Named after the Valkyrie of Wagnerian lore, the martial warrior maiden who led warriors into battle, Valda Valkyrien herself emerges from the Hollywood press glowing with a mythical aura. Distinguishing between the real Valkyrien and Valkyrien the Hollywood myth is key to a profile of the star.
Repeated coverage portrays a talented actress and star dancer, even prima ballerina, of the Royal Danish Ballet, whose beauty so dazzled King Frederik VIII of Denmark in a nationwide beauty pageant in 1914 that he bestowed upon her the title of “Valkyrien—Year of 1914 A.D.—The Most Beautiful Woman of her Race!” (29) thereby making her “the toast of every café, club and home in Copenhagen,” as reported in the Moving Picture World (1246). The same issue reports that when Centaur Film Company producer David Horsley visited Denmark in the summer of 1913, he was so impressed by the Danish diva’s on-screen work that he made her an offer to star in his upcoming feature, an offer that she reportedly refused, for she had left the film world upon her recent marriage to Baron Hrolf von Dewitz, a naval officer and, according to Moving Picture World, an “expert of the first calibre in the finer points of photoplay construction” (624). Gathering war clouds in Europe obliged Valkyrien and Dewitz to relocate to the United States in 1914. While the Baron found himself consumed by his work as a military expert for the New York Daily, Baroness Dewitz was left languishing “alone in a strange land,” whereupon she reportedly resolved to return to motion pictures in order to stave off homesickness, and accepted Horsley’s offer (1246).
In a recent article, “The Strange Case of Valda Valkyrien,” Hans J. Wollstein gives a contradictory picture of Valkyrien’s background and pre-Hollywood film career. Born in Reykjavik, Iceland (and not Copenhagen), Adele Frede, later known as Valkyrien, may have been a student at the Royal Danish Ballet, but was neither a prima ballerina nor premiere danseuse, as she later claimed. A bit part player in at least four of Danish film industry giant Nordisk’s films in 1912, including The New Shoeshine Boy (1912) and The Story of Mother (1912), Adele Frede featured prominently as the hotel owner’s flirtatious daughter in the first film and as a domestic in the second, but was by no means a star in the flourishing Danish film industry.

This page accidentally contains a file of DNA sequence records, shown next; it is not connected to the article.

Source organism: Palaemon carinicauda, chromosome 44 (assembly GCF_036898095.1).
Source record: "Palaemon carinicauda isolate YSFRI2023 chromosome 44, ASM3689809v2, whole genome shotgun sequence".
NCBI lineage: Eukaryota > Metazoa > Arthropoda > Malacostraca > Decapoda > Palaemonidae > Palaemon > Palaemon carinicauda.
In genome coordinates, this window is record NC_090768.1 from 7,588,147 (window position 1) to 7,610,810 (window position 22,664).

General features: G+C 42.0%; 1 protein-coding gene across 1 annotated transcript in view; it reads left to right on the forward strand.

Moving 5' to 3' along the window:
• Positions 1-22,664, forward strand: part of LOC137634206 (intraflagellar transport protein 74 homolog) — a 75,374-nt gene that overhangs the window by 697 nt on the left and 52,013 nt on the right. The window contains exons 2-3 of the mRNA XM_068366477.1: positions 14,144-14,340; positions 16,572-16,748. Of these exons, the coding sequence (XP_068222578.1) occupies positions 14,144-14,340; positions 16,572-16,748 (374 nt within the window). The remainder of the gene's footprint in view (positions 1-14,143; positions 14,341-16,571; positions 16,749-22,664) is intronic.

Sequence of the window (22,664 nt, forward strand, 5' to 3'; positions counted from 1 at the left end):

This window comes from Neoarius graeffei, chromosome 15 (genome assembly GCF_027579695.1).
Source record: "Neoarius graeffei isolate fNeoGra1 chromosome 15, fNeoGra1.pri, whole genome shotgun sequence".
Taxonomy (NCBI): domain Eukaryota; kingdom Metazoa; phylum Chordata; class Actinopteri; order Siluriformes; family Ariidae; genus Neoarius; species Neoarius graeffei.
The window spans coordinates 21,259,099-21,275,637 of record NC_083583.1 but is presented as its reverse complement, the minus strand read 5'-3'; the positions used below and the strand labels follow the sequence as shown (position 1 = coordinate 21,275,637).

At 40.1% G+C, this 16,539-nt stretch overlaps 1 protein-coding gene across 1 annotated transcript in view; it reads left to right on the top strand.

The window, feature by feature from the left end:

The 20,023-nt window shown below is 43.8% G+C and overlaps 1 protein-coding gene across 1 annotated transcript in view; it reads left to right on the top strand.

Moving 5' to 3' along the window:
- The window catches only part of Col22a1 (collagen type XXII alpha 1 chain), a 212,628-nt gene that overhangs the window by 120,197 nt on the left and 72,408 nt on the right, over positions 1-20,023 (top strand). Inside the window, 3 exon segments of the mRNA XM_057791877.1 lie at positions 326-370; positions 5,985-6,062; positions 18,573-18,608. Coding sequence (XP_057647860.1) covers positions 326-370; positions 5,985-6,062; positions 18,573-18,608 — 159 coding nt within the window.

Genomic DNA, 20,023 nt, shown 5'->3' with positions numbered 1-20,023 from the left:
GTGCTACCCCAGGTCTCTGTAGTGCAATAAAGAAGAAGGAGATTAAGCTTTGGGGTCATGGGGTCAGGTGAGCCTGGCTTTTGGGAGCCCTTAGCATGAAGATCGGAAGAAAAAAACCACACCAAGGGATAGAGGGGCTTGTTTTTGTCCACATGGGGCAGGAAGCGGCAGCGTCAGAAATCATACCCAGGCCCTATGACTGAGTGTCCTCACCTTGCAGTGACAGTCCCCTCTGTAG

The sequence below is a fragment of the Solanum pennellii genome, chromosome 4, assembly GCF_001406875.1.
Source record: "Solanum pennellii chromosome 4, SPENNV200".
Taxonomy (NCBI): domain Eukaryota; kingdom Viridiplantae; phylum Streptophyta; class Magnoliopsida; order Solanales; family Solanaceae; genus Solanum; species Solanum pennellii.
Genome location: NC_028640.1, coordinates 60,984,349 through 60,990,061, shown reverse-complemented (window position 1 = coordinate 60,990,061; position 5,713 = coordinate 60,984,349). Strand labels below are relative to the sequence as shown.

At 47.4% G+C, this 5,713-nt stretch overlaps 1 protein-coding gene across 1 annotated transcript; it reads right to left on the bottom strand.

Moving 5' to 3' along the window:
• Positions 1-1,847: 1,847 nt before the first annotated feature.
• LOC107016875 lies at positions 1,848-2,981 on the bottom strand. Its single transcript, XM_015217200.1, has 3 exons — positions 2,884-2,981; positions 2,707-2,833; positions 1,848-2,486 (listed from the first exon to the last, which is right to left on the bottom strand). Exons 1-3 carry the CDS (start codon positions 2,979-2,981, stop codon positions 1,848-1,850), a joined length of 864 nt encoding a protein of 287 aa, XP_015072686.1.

The myth of Valkyrien, the great Danish star who deigned to favor Horsley while stranded away from her homeland, needs to be challenged. Wollstein argues that it was Horsley who made a star out of the little-known Valkyrien. He spotted her at the moment of budding fame when she won the title of “Valkyrien” in the 1914 beauty pageant, and transported her with her fiancé Dewitz to Hollywood, where he capitalized on the industry’s awestruck attitude towards Valkyrien’s exotic beauty and supposed aristocratic lineage by showcasing the Dane in a series of fifteen one-reeler “Baroness Films.” Dubbed “a special brand of refined comedy,” these films set her on a meteoric career path that had peaked by 1916, but she had sunk into oblivion by 1919, according to Moving Picture World (1246). Valkyrien starred in Vitagraph’s Youth (1915) and played the title role in Pluragaph’s Diana (1916). The Thanhouser Film Company even wrote a three-reeler for her: The Valkyrie (1915). Valkyrien’s other Thanhouser films include: Silas Marner (1916), The Cruise of Fate (1916), and Hidden Valley (1916). For these latter two productions, her husband, the Baron Dewitz, was signed on as “technical advisor.”
At the height of her career, there were reports of the Valda Valkyrien Production Company, but it is not clear if she was ever able to work as an independent. In 1916, Valkyrien left Thanhouser for the offer of a higher salary and top billing from the William Fox Film Corporation. Fox reneged on the second part of the offer, billing Valkyrien below both the title and her costar in The Unwelcome Mother (1916). The furious Valkyrien sued Fox for $25,000 in damages, alleging that she had lost a two-year contract with Thanhouser. The outcome of the suit is unknown, but Valkyrien returned to Thanhouser, where she starred in the well-received The Image Maker (1917) as an actress who believes herself to be the reincarnation of an Egyptian princess. The Thanhouser company folded shortly thereafter, and Valkyrien turned to parts in low-quality independent productions. For awhile, she was under contract to the Clara Kimball Young Film Corporation. Her final film was the red-scare melodrama Bolshevism on Trial (1919).
It would seem that the problem of the lawsuit with Fox contributed to the reversal of Valkyrien’s fortunes by potentially marking her as a troublemaker. The question of Valda Valkyrien is also the question of the way faded European aristocracy played in Hollywood and the particular way immigrants were exoticized in the industry and in the public imagination.